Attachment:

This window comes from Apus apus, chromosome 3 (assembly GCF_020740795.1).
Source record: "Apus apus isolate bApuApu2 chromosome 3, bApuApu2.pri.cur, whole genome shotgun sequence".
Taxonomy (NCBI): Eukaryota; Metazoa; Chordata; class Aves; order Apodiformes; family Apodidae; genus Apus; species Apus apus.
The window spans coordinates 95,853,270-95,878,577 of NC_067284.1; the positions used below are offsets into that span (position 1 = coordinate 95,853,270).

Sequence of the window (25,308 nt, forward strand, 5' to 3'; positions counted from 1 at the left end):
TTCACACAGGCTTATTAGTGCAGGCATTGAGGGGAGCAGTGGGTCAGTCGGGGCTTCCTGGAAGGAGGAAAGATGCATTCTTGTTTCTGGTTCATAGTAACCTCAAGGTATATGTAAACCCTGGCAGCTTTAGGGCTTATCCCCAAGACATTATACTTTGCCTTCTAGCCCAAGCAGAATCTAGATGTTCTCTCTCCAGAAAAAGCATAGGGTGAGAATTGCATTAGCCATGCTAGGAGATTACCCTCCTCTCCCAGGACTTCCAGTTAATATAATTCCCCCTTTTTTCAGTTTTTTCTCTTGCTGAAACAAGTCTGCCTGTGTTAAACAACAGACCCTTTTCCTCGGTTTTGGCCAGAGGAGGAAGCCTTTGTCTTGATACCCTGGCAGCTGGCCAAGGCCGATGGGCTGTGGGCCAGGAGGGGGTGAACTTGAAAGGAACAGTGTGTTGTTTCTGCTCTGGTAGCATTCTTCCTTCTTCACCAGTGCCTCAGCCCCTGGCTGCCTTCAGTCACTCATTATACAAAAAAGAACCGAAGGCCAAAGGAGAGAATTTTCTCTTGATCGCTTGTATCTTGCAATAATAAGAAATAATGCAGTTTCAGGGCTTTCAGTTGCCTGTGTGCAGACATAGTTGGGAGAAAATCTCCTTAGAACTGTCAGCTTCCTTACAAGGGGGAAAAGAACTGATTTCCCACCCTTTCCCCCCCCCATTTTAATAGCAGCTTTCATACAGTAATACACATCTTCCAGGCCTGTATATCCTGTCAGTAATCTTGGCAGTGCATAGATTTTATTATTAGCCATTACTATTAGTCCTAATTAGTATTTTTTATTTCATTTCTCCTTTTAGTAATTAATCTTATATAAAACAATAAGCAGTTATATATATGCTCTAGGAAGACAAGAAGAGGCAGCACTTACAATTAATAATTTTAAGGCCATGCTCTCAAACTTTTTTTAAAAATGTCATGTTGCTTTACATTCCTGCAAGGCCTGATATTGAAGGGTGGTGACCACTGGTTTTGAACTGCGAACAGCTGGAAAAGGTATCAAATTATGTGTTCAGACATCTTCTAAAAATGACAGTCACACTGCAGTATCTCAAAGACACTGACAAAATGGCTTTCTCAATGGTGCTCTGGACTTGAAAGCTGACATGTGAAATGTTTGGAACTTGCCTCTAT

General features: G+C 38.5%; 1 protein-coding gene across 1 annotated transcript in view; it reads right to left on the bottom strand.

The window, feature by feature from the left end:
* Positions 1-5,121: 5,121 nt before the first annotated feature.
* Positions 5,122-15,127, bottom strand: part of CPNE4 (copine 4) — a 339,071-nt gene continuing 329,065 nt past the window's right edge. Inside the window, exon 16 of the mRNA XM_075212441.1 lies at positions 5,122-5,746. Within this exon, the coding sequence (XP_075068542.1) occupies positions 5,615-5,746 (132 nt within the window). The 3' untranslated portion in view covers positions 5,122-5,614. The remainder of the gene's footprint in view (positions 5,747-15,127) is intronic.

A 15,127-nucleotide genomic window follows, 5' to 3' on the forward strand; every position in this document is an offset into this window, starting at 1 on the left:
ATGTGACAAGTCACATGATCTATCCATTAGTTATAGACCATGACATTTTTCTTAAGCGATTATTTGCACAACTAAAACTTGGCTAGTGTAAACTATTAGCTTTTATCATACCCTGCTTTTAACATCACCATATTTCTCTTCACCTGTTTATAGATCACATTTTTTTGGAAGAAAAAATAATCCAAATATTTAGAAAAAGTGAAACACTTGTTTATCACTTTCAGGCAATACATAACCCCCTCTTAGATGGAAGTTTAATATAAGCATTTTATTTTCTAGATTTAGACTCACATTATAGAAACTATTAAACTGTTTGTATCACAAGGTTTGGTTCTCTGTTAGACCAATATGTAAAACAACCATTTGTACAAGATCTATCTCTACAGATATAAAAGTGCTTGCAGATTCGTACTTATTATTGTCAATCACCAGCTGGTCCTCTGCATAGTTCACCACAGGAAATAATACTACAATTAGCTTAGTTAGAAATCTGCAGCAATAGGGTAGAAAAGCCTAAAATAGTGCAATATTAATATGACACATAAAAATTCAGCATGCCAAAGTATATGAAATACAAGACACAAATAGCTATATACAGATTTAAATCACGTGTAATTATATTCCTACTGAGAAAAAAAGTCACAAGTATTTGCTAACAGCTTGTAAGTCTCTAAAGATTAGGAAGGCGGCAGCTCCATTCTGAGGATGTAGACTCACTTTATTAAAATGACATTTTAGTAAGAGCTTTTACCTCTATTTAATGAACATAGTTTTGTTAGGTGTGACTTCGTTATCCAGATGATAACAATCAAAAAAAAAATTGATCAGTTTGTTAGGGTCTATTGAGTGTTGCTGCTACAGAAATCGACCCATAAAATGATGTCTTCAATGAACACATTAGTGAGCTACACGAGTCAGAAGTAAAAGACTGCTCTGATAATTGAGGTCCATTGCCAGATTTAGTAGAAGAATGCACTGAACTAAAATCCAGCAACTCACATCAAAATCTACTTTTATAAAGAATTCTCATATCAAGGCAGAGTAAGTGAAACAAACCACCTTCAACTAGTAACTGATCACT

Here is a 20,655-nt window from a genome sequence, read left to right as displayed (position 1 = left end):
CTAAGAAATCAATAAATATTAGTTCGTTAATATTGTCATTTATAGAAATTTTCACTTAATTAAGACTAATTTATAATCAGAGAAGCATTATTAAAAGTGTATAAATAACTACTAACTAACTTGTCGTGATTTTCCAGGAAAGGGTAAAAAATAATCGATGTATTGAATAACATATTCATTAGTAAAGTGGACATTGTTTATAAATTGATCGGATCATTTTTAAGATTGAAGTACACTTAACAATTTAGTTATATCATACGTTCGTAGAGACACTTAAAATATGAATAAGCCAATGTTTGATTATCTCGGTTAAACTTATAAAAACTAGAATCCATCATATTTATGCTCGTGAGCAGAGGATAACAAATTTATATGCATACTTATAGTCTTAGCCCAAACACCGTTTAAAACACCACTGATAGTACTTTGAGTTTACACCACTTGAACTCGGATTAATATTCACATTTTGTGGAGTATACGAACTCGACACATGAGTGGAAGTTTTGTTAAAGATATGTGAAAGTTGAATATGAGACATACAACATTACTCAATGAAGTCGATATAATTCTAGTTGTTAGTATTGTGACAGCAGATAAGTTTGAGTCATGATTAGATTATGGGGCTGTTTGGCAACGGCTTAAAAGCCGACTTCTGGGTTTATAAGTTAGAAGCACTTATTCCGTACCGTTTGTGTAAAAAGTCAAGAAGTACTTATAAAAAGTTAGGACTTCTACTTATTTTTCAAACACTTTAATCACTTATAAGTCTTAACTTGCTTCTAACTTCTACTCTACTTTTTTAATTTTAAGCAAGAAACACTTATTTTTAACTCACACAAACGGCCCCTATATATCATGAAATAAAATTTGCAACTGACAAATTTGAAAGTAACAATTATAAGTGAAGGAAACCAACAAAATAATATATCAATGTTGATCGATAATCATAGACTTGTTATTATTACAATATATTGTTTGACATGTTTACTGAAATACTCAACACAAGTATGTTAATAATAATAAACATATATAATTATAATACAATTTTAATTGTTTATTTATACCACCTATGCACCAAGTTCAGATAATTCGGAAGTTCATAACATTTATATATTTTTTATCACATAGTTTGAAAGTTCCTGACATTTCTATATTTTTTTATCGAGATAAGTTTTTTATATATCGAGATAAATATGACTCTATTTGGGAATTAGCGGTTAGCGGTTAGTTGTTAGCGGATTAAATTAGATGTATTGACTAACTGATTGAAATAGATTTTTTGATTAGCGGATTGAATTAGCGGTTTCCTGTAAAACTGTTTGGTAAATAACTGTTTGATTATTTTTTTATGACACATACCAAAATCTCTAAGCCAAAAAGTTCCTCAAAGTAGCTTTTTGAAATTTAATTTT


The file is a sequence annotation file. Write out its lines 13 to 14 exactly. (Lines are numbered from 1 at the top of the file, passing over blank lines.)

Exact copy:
Here is a 20,655-nt window from a genome sequence, read left to right as displayed (position 1 = left end):
CTAAGAAATCAATAAATATTAGTTCGTTAATATTGTCATTTATAGAAATTTTCACTTAATTAAGACTAATTTATAATCAGAGAAGCATTATTAAAAGTGTATAAATAACTACTAACTAACTTGTCGTGATTTTCCAGGAAAGGGTAAAAAATAATCGATGTATTGAATAACATATTCATTAGTAAAGTGGACATTGTTTATAAATTGATCGGATCATTTTTAAGATTGAAGTACACTTAACAATTTAGTTATATCATACGTTCGTAGAGACACTTAAAATATGAATAAGCCAATGTTTGATTATCTCGGTTAAACTTATAAAAACTAGAATCCATCATATTTATGCTCGTGAGCAGAGGATAACAAATTTATATGCATACTTATAGTCTTAGCCCAAACACCGTTTAAAACACCACTGATAGTACTTTGAGTTTACACCACTTGAACTCGGATTAATATTCACATTTTGTGGAGTATACGAACTCGACACATGAGTGGAAGTTTTGTTAAAGATATGTGAAAGTTGAATATGAGACATACAACATTACTCAATGAAGTCGATATAATTCTAGTTGTTAGTATTGTGACAGCAGATAAGTTTGAGTCATGATTAGATTATGGGGCTGTTTGGCAACGGCTTAAAAGCCGACTTCTGGGTTTATAAGTTAGAAGCACTTATTCCGTACCGTTTGTGTAAAAAGTCAAGAAGTACTTATAAAAAGTTAGGACTTCTACTTATTTTTCAAACACTTTAATCACTTATAAGTCTTAACTTGCTTCTAACTTCTACTCTACTTTTTTAATTTTAAGCAAGAAACACTTATTTTTAACTCACACAAACGGCCCCTATATATCATGAAATAAAATTTGCAACTGACAAATTTGAAAGTAACAATTATAAGTGAAGGAAACCAACAAAATAATATATCAATGTTGATCGATAATCATAGACTTGTTATTATTACAATATATTGTTTGACATGTTTACTGAAATACTCAACACAAGTATGTTAATAATAATAAACATATATAATTATAATACAATTTTAATTGTTTATTTATACCACCTATGCACCAAGTTCAGATAATTCGGAAGTTCATAACATTTATATATTTTTTATCACATAGTTTGAAAGTTCCTGACATTTCTATATTTTTTTATCGAGATAAGTTTTTTATATATCGAGATAAATATGACTCTATTTGGGAATTAGCGGTTAGCGGTTAGTTGTTAGCGGATTAAATTAGATGTATTGACTAACTGATTGAAATAGATTTTTTGATTAGCGGATTGAATTAGCGGTTTCCTGTAAAACTGTTTGGTAAATAACTGTTTGATTATTTTTTTATGACACATACCAAAATCTCTAAGCCAAAAAGTTCCTCAAAGTAGCTTTTTGAAATTTAATTTT